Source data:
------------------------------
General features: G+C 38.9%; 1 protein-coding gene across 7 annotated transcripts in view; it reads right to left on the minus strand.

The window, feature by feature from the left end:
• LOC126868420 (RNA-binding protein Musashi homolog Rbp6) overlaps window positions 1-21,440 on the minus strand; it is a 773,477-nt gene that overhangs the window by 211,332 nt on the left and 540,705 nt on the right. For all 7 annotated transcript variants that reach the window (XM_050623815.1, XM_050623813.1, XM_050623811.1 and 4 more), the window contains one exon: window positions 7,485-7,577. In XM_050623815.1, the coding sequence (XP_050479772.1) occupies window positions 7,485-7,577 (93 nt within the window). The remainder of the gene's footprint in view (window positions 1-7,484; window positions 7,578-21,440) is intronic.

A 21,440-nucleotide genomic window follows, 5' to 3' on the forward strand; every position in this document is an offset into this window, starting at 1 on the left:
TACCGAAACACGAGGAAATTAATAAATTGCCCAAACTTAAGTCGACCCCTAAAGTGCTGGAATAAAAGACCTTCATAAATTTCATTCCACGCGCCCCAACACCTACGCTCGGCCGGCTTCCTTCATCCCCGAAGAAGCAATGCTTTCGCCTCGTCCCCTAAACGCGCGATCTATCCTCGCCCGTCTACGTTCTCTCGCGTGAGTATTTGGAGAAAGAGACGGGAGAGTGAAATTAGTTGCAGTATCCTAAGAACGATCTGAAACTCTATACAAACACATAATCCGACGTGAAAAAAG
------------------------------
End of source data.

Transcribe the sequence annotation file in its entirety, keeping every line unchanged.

General features: G+C 38.9%; 1 protein-coding gene across 7 annotated transcripts in view; it reads right to left on the minus strand.

The window, feature by feature from the left end:
• LOC126868420 (RNA-binding protein Musashi homolog Rbp6) overlaps window positions 1-21,440 on the minus strand; it is a 773,477-nt gene that overhangs the window by 211,332 nt on the left and 540,705 nt on the right. For all 7 annotated transcript variants that reach the window (XM_050623815.1, XM_050623813.1, XM_050623811.1 and 4 more), the window contains one exon: window positions 7,485-7,577. In XM_050623815.1, the coding sequence (XP_050479772.1) occupies window positions 7,485-7,577 (93 nt within the window). The remainder of the gene's footprint in view (window positions 1-7,484; window positions 7,578-21,440) is intronic.

A 21,440-nucleotide genomic window follows, 5' to 3' on the forward strand; every position in this document is an offset into this window, starting at 1 on the left:
TACCGAAACACGAGGAAATTAATAAATTGCCCAAACTTAAGTCGACCCCTAAAGTGCTGGAATAAAAGACCTTCATAAATTTCATTCCACGCGCCCCAACACCTACGCTCGGCCGGCTTCCTTCATCCCCGAAGAAGCAATGCTTTCGCCTCGTCCCCTAAACGCGCGATCTATCCTCGCCCGTCTACGTTCTCTCGCGTGAGTATTTGGAGAAAGAGACGGGAGAGTGAAATTAGTTGCAGTATCCTAAGAACGATCTGAAACTCTATACAAACACATAATCCGACGTGAAAAAAG